This is Maternal Mental Health Matters Awareness Week, dedicated to raising awareness about mental health problems in pregnancy and in the postpartum. Thus, it is the perfect time to tell Hannah’s and Laura’s stories.
Hannah experienced mental health problems after the birth of her second child, and she was now pregnant with her third. Laura, an artist and midwife, had decided to use art to help women like Hannah.
This Awareness Week is a global initiative, and thus offers an opportunity to reflect on how society can protect mothers, and their babies, from mental health difficulties.
Social support (information, advice, practical help and emotional reassurance) from partners, family, friends and the community is one of the strongest factors in protecting women from depression and anxiety, in both pregnancy and the postpartum.
It is not surprising that many traditional cultures advocate a ‘protective’ period around birth and for the first few weeks after delivery, during which the mothers and babies are confined to their homes, discouraged from engaging in household chores or work activities, and surrounded by women in the extended family who help by preparing food and assisting with postnatalcare.
While of course some of these restrictions can have their own negative consequences, they are at least a testimony to a time when motherhood was recognised as an experience that involves a large network of relatives, friends and local community.
Laura had a simple idea: to transform motherhood back into a collective, sharing experience, through a series of free creative workshops for pregnant women with a history of mental health problems. She contacted me to help her organise this through the Cultural Institute at King’s College London. She called it Maternal Journal, because it focussed on exploring the history and practice of journaling.
In the meantime, Hannah was going through her antenatal care, and finding that the preparation did not include much discussion of mental health.
She had one extremely dissatisfactory counselling session that was difficult to organise, and antenatal courses that did not provide the space or support to explore her concerns. Her experience was not so different from that of Lynn, on whom I have written before, who had previously developed severe postnatal depression, and who also participated in the Maternal Journal.
When Hannah stumbled across the chance to participate in the Maternal Journal, she felt, in her own words, like a:
door had been opened and the light flooded in.
Hannah felt relieved that the focus of Maternal Journal was not on the babies but rather on the women mothering, as part of a long trajectory of collective female experiences, identities and voices. The group was mixed in terms of first-, second-, and third-time mothers: some had already given birth and the others were at different stages of pregnancy, making the sessions rich with a pool of experiences to share, reflect on, and gather support from.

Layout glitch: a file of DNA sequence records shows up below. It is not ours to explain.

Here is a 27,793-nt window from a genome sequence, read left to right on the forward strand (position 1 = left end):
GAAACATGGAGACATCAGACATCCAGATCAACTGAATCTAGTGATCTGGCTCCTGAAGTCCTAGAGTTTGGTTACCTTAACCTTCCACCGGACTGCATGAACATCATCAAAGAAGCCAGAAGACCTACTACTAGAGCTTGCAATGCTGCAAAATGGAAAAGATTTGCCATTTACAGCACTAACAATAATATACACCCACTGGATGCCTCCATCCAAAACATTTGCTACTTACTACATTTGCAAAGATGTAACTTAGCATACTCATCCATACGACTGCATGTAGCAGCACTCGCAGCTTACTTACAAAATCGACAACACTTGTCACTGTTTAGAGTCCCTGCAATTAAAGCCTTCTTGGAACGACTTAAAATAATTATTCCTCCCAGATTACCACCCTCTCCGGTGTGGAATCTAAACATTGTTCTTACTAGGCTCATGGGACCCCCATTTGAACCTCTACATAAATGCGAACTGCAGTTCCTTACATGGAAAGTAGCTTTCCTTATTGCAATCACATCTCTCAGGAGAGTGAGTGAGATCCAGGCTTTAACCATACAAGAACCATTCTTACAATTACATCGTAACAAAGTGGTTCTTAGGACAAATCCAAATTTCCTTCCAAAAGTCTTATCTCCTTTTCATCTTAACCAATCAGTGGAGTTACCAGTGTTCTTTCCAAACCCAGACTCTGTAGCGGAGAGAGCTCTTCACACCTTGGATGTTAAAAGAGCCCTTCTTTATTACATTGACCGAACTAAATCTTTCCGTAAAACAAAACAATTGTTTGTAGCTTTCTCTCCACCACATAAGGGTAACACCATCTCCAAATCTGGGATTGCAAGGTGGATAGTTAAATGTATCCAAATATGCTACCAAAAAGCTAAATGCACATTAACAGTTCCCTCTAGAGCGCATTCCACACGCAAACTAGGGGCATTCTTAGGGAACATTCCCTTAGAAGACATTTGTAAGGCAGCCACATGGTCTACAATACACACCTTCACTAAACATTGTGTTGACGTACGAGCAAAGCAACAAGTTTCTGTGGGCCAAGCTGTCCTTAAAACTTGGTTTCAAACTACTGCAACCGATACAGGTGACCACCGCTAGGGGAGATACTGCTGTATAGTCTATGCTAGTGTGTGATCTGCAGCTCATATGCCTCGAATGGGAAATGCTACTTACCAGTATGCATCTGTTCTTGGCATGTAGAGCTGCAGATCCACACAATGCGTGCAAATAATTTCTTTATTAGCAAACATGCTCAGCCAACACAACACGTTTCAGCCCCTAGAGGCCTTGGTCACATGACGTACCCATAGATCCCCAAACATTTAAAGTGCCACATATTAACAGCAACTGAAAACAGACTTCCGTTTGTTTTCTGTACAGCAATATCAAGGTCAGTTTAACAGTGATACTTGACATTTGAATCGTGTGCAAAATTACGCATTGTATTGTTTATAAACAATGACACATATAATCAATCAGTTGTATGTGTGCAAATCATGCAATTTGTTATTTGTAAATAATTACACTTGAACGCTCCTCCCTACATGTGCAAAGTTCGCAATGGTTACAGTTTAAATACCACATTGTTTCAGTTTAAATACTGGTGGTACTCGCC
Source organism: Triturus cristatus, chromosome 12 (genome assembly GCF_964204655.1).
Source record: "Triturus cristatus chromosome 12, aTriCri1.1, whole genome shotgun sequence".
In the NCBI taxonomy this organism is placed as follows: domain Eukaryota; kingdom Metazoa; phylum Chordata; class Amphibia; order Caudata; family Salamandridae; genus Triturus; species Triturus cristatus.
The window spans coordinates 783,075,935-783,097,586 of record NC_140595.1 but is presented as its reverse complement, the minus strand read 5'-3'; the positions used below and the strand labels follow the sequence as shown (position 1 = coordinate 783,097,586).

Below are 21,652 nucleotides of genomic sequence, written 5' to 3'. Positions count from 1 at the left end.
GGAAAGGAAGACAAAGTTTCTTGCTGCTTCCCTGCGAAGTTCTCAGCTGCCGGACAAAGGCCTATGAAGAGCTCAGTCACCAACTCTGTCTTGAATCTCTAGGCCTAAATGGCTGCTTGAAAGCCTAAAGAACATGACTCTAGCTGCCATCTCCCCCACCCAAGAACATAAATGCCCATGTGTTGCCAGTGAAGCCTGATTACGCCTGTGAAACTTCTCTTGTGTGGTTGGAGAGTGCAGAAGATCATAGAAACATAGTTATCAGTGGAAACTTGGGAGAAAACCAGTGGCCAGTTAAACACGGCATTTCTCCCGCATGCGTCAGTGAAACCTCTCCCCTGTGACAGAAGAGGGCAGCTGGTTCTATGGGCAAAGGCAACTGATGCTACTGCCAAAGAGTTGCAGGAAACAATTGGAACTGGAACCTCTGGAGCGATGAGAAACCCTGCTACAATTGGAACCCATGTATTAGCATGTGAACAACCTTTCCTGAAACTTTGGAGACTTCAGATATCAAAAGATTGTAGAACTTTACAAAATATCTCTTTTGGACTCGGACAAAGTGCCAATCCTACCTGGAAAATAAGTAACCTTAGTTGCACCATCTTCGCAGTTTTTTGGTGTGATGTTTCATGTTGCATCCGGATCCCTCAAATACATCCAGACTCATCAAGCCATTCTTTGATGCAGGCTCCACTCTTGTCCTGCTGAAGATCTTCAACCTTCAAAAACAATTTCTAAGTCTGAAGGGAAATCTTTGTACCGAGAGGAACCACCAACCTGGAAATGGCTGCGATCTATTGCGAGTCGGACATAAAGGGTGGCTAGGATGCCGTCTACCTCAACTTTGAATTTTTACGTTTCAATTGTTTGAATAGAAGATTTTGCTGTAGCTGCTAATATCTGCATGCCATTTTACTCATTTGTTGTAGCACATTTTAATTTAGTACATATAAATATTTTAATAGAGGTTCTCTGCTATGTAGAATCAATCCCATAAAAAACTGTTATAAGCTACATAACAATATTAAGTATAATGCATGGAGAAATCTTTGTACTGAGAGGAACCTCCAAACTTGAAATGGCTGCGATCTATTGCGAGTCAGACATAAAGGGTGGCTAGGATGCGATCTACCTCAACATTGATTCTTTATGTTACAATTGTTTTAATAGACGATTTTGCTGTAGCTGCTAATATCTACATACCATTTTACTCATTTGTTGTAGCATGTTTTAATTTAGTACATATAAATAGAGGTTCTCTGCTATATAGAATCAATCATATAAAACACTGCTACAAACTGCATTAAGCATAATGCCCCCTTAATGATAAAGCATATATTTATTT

Hannah’s experience was further enhanced by seeing how the invited female artists, such as Holly McNish, Kate Evans, Rebecca Fortnum and Fran Burden, could channel their experience into acerbic comic creations, bringing relief and levity to a mother’s experience without undermining or downplaying it.
The artists’ contributions encouraged all the participants to experiment with their own creative skills, and to value their own voice and experiences. Furthermore, Hannah felt strengthened by this time to reflect, with other pregnant women, on the wider politics and history of motherhood, feminism and creativity.
As we are increasingly aware of the mental health strain of motherhood, Hannah’s and Laura’s stories tell us that we need not only to raise awareness of this important issue, but also to find innovative and creative tools to support individual resilience and coping strategies.
And, if the most important ingredient in Hannah’s empowering, therapeutic experience was her sharing and participation in a wider network, then what we really need to do is to recognise motherhood (starting from pregnancy and the postpartum) not just as the responsibility of the individual mother, but of all of us, of the whole society: with policies that reflect this vision and improve access to antenatal care, maternity pay and leave, and early years support.
Recently Hannah had her 8-week postnatal check-up and was given the widely-used Edinburgh Postnatal Depression Scale to complete. While reading its questions (has she been able to laugh and see the funny side of things? Anxious or worried for no good reason? So unhappy that has been crying?) she felt more equipped to maintain better mental health herself, through participating in a project that introduced her to the benefits of creative journaling, as well as a widened network of inspiring, supportive women.
Let’s find a way to equip more women like Hannah.
Free Maternal Journal events
The following free events take place at the Arts in Mind Festival in London on 6th June 2018
- Arts in Mind Festival, 4th – 10th June 2018
- Maternal Journal workshop – ‘Concrete Poetry’ 6th June, 11.30am
- Maternal Journal workshop – ‘Automatic drawing’ 6th June, 3pm
- Maternal Journal presentation event, 6th June, 6pm – 8pm
- Maternal journal drawing by participant Amy Dignam
- Maternal Journal photos by Martim Ramos
[…] of the importance of perinatal mental health is increasing (the Mental Elf recently published a special blog for the second UK Maternal Mental Health Matters Awareness […]